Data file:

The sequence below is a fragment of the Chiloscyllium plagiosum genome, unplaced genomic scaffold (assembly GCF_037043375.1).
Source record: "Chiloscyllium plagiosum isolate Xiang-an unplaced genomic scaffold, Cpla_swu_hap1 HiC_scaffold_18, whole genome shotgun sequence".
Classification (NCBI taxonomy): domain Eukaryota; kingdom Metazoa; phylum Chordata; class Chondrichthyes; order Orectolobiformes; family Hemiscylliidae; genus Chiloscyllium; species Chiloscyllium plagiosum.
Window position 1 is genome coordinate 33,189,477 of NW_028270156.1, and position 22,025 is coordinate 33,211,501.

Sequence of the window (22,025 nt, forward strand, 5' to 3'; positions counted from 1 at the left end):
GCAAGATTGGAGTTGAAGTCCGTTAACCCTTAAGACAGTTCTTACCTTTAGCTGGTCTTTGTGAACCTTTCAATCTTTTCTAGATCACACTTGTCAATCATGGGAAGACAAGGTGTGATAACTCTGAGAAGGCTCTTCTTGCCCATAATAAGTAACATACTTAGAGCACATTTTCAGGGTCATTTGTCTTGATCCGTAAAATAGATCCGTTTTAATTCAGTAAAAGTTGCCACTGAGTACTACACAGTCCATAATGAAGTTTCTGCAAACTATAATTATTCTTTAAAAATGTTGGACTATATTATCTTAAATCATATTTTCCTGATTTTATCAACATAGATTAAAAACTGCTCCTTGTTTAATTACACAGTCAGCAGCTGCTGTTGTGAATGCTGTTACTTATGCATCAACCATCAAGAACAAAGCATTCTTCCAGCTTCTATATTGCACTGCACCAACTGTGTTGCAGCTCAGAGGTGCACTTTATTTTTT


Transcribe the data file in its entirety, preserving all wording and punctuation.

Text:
The sequence below is a fragment of the Chiloscyllium plagiosum genome, unplaced genomic scaffold (assembly GCF_037043375.1).
Source record: "Chiloscyllium plagiosum isolate Xiang-an unplaced genomic scaffold, Cpla_swu_hap1 HiC_scaffold_18, whole genome shotgun sequence".
Classification (NCBI taxonomy): domain Eukaryota; kingdom Metazoa; phylum Chordata; class Chondrichthyes; order Orectolobiformes; family Hemiscylliidae; genus Chiloscyllium; species Chiloscyllium plagiosum.
Window position 1 is genome coordinate 33,189,477 of NW_028270156.1, and position 22,025 is coordinate 33,211,501.

Sequence of the window (22,025 nt, forward strand, 5' to 3'; positions counted from 1 at the left end):
GCAAGATTGGAGTTGAAGTCCGTTAACCCTTAAGACAGTTCTTACCTTTAGCTGGTCTTTGTGAACCTTTCAATCTTTTCTAGATCACACTTGTCAATCATGGGAAGACAAGGTGTGATAACTCTGAGAAGGCTCTTCTTGCCCATAATAAGTAACATACTTAGAGCACATTTTCAGGGTCATTTGTCTTGATCCGTAAAATAGATCCGTTTTAATTCAGTAAAAGTTGCCACTGAGTACTACACAGTCCATAATGAAGTTTCTGCAAACTATAATTATTCTTTAAAAATGTTGGACTATATTATCTTAAATCATATTTTCCTGATTTTATCAACATAGATTAAAAACTGCTCCTTGTTTAATTACACAGTCAGCAGCTGCTGTTGTGAATGCTGTTACTTATGCATCAACCATCAAGAACAAAGCATTCTTCCAGCTTCTATATTGCACTGCACCAACTGTGTTGCAGCTCAGAGGTGCACTTTATTTTTT